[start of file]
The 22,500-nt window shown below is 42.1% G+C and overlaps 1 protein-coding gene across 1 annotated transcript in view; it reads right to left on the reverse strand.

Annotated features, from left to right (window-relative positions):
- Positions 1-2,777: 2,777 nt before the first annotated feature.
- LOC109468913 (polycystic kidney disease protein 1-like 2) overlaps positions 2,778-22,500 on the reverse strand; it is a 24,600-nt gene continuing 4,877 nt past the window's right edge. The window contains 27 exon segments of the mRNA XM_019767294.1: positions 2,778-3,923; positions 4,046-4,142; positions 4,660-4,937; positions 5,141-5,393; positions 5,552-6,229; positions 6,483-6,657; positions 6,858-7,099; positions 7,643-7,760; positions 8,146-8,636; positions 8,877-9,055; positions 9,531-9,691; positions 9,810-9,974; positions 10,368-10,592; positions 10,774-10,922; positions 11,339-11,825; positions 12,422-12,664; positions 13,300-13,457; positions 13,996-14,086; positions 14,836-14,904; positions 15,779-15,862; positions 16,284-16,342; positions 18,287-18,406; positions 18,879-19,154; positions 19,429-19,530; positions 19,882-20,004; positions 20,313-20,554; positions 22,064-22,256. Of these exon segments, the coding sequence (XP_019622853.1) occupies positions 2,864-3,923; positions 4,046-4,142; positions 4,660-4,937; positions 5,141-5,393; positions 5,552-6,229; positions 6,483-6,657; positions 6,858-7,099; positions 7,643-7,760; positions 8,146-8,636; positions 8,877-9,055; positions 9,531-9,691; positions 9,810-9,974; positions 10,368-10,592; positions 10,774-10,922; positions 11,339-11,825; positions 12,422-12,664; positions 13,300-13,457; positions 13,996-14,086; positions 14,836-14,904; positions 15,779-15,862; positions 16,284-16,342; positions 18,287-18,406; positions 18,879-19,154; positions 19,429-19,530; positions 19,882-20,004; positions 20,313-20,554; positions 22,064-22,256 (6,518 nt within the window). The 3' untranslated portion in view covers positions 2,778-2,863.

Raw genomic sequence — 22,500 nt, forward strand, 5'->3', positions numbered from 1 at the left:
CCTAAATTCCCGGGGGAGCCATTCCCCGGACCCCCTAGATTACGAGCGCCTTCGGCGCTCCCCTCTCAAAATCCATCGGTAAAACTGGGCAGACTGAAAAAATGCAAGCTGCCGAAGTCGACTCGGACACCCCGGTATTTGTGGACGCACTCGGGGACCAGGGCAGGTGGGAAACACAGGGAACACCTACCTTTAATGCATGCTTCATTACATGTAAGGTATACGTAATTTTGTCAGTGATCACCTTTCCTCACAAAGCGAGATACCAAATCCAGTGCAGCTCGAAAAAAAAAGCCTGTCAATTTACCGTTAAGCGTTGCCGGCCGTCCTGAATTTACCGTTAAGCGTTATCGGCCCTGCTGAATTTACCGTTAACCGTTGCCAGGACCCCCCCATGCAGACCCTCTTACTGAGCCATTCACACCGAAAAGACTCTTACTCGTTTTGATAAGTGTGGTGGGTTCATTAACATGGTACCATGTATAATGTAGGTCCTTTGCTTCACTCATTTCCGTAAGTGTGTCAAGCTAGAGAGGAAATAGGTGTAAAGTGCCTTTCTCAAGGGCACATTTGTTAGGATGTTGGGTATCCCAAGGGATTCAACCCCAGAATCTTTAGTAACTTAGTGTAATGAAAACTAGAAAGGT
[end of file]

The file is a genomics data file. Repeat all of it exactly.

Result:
The 22,500-nt window shown below is 42.1% G+C and overlaps 1 protein-coding gene across 1 annotated transcript in view; it reads right to left on the reverse strand.

Annotated features, from left to right (window-relative positions):
- Positions 1-2,777: 2,777 nt before the first annotated feature.
- LOC109468913 (polycystic kidney disease protein 1-like 2) overlaps positions 2,778-22,500 on the reverse strand; it is a 24,600-nt gene continuing 4,877 nt past the window's right edge. The window contains 27 exon segments of the mRNA XM_019767294.1: positions 2,778-3,923; positions 4,046-4,142; positions 4,660-4,937; positions 5,141-5,393; positions 5,552-6,229; positions 6,483-6,657; positions 6,858-7,099; positions 7,643-7,760; positions 8,146-8,636; positions 8,877-9,055; positions 9,531-9,691; positions 9,810-9,974; positions 10,368-10,592; positions 10,774-10,922; positions 11,339-11,825; positions 12,422-12,664; positions 13,300-13,457; positions 13,996-14,086; positions 14,836-14,904; positions 15,779-15,862; positions 16,284-16,342; positions 18,287-18,406; positions 18,879-19,154; positions 19,429-19,530; positions 19,882-20,004; positions 20,313-20,554; positions 22,064-22,256. Of these exon segments, the coding sequence (XP_019622853.1) occupies positions 2,864-3,923; positions 4,046-4,142; positions 4,660-4,937; positions 5,141-5,393; positions 5,552-6,229; positions 6,483-6,657; positions 6,858-7,099; positions 7,643-7,760; positions 8,146-8,636; positions 8,877-9,055; positions 9,531-9,691; positions 9,810-9,974; positions 10,368-10,592; positions 10,774-10,922; positions 11,339-11,825; positions 12,422-12,664; positions 13,300-13,457; positions 13,996-14,086; positions 14,836-14,904; positions 15,779-15,862; positions 16,284-16,342; positions 18,287-18,406; positions 18,879-19,154; positions 19,429-19,530; positions 19,882-20,004; positions 20,313-20,554; positions 22,064-22,256 (6,518 nt within the window). The 3' untranslated portion in view covers positions 2,778-2,863.

Raw genomic sequence — 22,500 nt, forward strand, 5'->3', positions numbered from 1 at the left:
CCTAAATTCCCGGGGGAGCCATTCCCCGGACCCCCTAGATTACGAGCGCCTTCGGCGCTCCCCTCTCAAAATCCATCGGTAAAACTGGGCAGACTGAAAAAATGCAAGCTGCCGAAGTCGACTCGGACACCCCGGTATTTGTGGACGCACTCGGGGACCAGGGCAGGTGGGAAACACAGGGAACACCTACCTTTAATGCATGCTTCATTACATGTAAGGTATACGTAATTTTGTCAGTGATCACCTTTCCTCACAAAGCGAGATACCAAATCCAGTGCAGCTCGAAAAAAAAAGCCTGTCAATTTACCGTTAAGCGTTGCCGGCCGTCCTGAATTTACCGTTAAGCGTTATCGGCCCTGCTGAATTTACCGTTAACCGTTGCCAGGACCCCCCCATGCAGACCCTCTTACTGAGCCATTCACACCGAAAAGACTCTTACTCGTTTTGATAAGTGTGGTGGGTTCATTAACATGGTACCATGTATAATGTAGGTCCTTTGCTTCACTCATTTCCGTAAGTGTGTCAAGCTAGAGAGGAAATAGGTGTAAAGTGCCTTTCTCAAGGGCACATTTGTTAGGATGTTGGGTATCCCAAGGGATTCAACCCCAGAATCTTTAGTAACTTAGTGTAATGAAAACTAGAAAGGT